No matter the size of the business or industry, every company needs to comply with health and safety laws. If an employer fails to adequately establish a safe working environment, both the individual and the business could be liable. To help prevent the devastating consequences of a workplace injury, there are some vital safety measures every business must have in place.
1. Emergency Lighting
The all-important emergency lighting is designed to ensure that occupants of a building can reach the exit in situations where the mains electricity is no longer working. Mains electricity might fail for a variety of reasons, such as a fire, a power outage, or equipment malfunction. Emergency lighting is a mandatory obligation with life-saving potential, it ensures that all occupants can evacuate the building safely.
2. First Aid
The employer must make sure all employees can receive attention immediately in case of illness or injury. The particularities of a first-aid procedure will differ depending on the size of a business and the nature of the work. However, the essential requirement is at least one fully stocked first aid kit, a trained first aid responder, and an established procedure. All employees should be made aware of who the qualified and designated first aid person is, as well as the company’s protocol in case of an accident.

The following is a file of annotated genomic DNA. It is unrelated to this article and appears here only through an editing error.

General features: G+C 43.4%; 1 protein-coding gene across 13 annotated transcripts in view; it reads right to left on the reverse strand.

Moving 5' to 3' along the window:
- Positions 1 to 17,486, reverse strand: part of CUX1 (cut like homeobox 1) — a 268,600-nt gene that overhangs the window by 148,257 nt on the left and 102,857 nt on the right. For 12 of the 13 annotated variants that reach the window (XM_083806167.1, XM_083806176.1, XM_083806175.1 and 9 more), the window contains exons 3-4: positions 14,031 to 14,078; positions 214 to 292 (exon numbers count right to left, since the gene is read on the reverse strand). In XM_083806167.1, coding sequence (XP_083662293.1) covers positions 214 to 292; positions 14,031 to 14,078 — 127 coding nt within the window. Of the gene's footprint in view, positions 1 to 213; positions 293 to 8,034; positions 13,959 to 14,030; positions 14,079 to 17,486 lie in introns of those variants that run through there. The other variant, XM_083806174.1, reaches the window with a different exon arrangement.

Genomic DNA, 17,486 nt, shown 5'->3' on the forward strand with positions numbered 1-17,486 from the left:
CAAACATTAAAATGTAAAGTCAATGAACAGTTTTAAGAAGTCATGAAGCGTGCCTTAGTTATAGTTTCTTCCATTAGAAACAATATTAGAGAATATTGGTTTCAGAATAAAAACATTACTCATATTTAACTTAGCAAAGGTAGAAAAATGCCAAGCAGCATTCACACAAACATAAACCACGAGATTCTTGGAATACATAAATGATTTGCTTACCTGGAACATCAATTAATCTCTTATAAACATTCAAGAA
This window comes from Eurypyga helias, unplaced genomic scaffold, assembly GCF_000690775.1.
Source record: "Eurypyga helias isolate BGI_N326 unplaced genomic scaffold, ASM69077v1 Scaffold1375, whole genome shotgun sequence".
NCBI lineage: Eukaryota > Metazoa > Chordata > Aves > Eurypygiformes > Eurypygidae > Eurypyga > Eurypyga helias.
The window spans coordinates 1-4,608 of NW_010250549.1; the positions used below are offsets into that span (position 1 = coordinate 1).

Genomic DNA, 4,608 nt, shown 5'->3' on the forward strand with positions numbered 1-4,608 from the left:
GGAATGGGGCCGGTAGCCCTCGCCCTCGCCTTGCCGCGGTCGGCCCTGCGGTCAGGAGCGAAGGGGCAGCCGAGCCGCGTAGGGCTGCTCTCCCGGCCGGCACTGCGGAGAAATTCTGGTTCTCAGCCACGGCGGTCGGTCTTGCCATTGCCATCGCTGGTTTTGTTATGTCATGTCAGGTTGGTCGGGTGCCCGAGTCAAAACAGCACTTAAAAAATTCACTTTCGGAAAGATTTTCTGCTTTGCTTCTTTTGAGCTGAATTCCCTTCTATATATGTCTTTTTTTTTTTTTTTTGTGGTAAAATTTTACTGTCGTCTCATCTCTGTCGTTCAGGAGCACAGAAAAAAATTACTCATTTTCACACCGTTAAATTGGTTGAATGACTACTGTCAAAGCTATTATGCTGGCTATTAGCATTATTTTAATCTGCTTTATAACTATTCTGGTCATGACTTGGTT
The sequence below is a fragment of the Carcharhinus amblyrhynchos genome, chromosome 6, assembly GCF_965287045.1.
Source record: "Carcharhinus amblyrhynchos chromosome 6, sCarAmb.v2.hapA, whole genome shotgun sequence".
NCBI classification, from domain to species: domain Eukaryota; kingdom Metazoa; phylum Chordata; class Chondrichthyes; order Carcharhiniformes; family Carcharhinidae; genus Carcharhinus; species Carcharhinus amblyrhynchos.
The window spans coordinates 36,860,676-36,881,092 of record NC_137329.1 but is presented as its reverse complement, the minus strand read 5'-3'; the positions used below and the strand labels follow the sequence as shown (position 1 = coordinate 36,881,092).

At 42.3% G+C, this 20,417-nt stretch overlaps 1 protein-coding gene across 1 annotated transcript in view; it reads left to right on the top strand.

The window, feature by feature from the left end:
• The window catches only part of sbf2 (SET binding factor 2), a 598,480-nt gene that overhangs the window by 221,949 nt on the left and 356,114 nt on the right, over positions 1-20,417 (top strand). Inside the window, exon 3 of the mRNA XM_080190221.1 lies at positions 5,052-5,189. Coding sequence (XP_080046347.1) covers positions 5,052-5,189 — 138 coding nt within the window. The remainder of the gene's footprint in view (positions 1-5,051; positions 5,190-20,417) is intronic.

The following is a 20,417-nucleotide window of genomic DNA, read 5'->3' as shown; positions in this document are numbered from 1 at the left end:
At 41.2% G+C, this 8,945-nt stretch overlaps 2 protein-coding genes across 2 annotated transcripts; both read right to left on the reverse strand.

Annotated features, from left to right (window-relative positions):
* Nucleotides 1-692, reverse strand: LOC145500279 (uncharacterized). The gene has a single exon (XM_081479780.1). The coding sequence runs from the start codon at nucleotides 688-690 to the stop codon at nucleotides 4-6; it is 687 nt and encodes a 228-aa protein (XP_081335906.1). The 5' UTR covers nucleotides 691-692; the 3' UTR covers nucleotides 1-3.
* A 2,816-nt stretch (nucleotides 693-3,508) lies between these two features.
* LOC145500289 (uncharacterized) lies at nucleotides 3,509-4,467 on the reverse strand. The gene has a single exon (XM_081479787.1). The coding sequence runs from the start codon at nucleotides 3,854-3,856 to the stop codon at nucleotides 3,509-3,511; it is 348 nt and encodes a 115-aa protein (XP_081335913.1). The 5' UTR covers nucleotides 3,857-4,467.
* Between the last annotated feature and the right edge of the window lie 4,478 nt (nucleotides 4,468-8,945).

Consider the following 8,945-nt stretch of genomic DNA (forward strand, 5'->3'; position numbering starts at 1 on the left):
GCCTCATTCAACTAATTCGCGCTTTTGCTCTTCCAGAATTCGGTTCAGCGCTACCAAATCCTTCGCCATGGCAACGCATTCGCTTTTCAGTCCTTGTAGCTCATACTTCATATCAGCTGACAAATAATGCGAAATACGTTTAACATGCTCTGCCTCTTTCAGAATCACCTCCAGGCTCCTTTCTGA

3. Fire Safety
Luckily, fires are not normally an expected part of running a business, but frequent fire risk assessments should help to prevent such a situation. A risk assessment should identify the potential fire hazards, which the employee is then able to mitigate. Although these offer great reassurance, it is not enough to assume the assessment and resulting action to rectify hazards have eliminated the risk of fire completely. It is a legal requirement that every company must have fire extinguishers, fire doors, fire detection, and alarm systems, fire exits, escape routes, and designated meeting points. Businesses must train employees in case of a fire, have designated fire safety offices within the company, and carry out routine fire drills.
4. A Health and Safety Policy
If a business has five or more employees, they are legally obliged to have a health and safety policy. This policy should include:
- A statement of the business’ general health and safety policy, in which the commitment to maintaining employee welfare is outlined
- A responsibilities section, which identities which is responsible for which tasks
- An arrangement section, which should detail what is in place both in terms of physical measures and actionable plans, in case of emergency or injury
This policy should be signed by new requirements on their first day of work and should be kept on hand, so employees can access it if and when it is needed. Once a policy is created, it should be reviewed often to ensure that every risk is adequately covered and fully implemented. A health and safety policy is there to make sure the employees are prepared and informed no matter the situation.